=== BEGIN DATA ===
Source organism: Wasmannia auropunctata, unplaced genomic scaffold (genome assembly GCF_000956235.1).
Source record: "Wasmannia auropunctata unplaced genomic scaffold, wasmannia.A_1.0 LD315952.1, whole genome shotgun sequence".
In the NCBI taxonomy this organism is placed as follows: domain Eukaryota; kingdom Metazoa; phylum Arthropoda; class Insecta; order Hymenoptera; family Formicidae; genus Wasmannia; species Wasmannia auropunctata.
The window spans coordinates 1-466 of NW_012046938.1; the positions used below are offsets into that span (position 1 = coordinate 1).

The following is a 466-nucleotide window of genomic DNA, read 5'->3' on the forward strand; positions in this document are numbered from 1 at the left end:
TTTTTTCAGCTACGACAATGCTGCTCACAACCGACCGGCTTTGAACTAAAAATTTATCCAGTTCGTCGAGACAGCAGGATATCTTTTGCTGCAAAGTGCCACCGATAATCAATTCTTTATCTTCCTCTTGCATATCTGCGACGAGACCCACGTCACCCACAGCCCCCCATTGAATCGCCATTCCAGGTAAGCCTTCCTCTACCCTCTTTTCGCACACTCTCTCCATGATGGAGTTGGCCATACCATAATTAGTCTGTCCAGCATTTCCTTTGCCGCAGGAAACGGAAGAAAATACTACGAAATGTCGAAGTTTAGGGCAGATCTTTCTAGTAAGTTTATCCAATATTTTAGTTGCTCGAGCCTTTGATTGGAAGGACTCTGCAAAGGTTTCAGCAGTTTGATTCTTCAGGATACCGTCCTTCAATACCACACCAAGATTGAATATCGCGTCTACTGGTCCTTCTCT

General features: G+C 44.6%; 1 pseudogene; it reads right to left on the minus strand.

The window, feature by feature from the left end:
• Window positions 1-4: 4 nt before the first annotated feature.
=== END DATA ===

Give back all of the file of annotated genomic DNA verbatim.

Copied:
Source organism: Wasmannia auropunctata, unplaced genomic scaffold (genome assembly GCF_000956235.1).
Source record: "Wasmannia auropunctata unplaced genomic scaffold, wasmannia.A_1.0 LD315952.1, whole genome shotgun sequence".
In the NCBI taxonomy this organism is placed as follows: domain Eukaryota; kingdom Metazoa; phylum Arthropoda; class Insecta; order Hymenoptera; family Formicidae; genus Wasmannia; species Wasmannia auropunctata.
The window spans coordinates 1-466 of NW_012046938.1; the positions used below are offsets into that span (position 1 = coordinate 1).

The following is a 466-nucleotide window of genomic DNA, read 5'->3' on the forward strand; positions in this document are numbered from 1 at the left end:
TTTTTTCAGCTACGACAATGCTGCTCACAACCGACCGGCTTTGAACTAAAAATTTATCCAGTTCGTCGAGACAGCAGGATATCTTTTGCTGCAAAGTGCCACCGATAATCAATTCTTTATCTTCCTCTTGCATATCTGCGACGAGACCCACGTCACCCACAGCCCCCCATTGAATCGCCATTCCAGGTAAGCCTTCCTCTACCCTCTTTTCGCACACTCTCTCCATGATGGAGTTGGCCATACCATAATTAGTCTGTCCAGCATTTCCTTTGCCGCAGGAAACGGAAGAAAATACTACGAAATGTCGAAGTTTAGGGCAGATCTTTCTAGTAAGTTTATCCAATATTTTAGTTGCTCGAGCCTTTGATTGGAAGGACTCTGCAAAGGTTTCAGCAGTTTGATTCTTCAGGATACCGTCCTTCAATACCACACCAAGATTGAATATCGCGTCTACTGGTCCTTCTCT

General features: G+C 44.6%; 1 pseudogene; it reads right to left on the minus strand.

The window, feature by feature from the left end:
• Window positions 1-4: 4 nt before the first annotated feature.